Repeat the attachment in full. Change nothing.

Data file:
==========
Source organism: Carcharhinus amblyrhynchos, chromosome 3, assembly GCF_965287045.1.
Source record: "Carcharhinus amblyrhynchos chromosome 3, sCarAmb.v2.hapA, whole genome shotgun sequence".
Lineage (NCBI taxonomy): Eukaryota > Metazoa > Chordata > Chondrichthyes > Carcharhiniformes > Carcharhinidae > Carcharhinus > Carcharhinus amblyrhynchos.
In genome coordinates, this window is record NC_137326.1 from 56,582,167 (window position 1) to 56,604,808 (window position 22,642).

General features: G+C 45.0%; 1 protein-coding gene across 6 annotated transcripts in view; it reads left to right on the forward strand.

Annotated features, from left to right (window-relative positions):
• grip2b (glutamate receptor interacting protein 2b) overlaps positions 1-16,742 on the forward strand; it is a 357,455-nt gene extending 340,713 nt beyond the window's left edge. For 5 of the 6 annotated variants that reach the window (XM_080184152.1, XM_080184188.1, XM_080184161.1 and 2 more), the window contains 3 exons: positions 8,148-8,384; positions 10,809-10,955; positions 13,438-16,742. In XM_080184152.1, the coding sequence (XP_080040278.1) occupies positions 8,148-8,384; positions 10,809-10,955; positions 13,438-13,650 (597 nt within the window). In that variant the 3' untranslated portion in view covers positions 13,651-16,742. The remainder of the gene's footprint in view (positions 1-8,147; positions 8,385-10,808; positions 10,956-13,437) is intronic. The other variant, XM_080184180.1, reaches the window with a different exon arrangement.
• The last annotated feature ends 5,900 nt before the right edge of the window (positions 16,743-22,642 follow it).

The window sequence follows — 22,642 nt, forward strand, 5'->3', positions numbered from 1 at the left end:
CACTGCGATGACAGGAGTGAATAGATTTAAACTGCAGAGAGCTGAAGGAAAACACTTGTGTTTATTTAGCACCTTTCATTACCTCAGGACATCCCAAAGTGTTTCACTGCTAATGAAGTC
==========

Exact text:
Source organism: Carcharhinus amblyrhynchos, chromosome 3, assembly GCF_965287045.1.
Source record: "Carcharhinus amblyrhynchos chromosome 3, sCarAmb.v2.hapA, whole genome shotgun sequence".
Lineage (NCBI taxonomy): Eukaryota > Metazoa > Chordata > Chondrichthyes > Carcharhiniformes > Carcharhinidae > Carcharhinus > Carcharhinus amblyrhynchos.
In genome coordinates, this window is record NC_137326.1 from 56,582,167 (window position 1) to 56,604,808 (window position 22,642).

General features: G+C 45.0%; 1 protein-coding gene across 6 annotated transcripts in view; it reads left to right on the forward strand.

Annotated features, from left to right (window-relative positions):
• grip2b (glutamate receptor interacting protein 2b) overlaps positions 1-16,742 on the forward strand; it is a 357,455-nt gene extending 340,713 nt beyond the window's left edge. For 5 of the 6 annotated variants that reach the window (XM_080184152.1, XM_080184188.1, XM_080184161.1 and 2 more), the window contains 3 exons: positions 8,148-8,384; positions 10,809-10,955; positions 13,438-16,742. In XM_080184152.1, the coding sequence (XP_080040278.1) occupies positions 8,148-8,384; positions 10,809-10,955; positions 13,438-13,650 (597 nt within the window). In that variant the 3' untranslated portion in view covers positions 13,651-16,742. The remainder of the gene's footprint in view (positions 1-8,147; positions 8,385-10,808; positions 10,956-13,437) is intronic. The other variant, XM_080184180.1, reaches the window with a different exon arrangement.
• The last annotated feature ends 5,900 nt before the right edge of the window (positions 16,743-22,642 follow it).

The window sequence follows — 22,642 nt, forward strand, 5'->3', positions numbered from 1 at the left end:
CACTGCGATGACAGGAGTGAATAGATTTAAACTGCAGAGAGCTGAAGGAAAACACTTGTGTTTATTTAGCACCTTTCATTACCTCAGGACATCCCAAAGTGTTTCACTGCTAATGAAGTC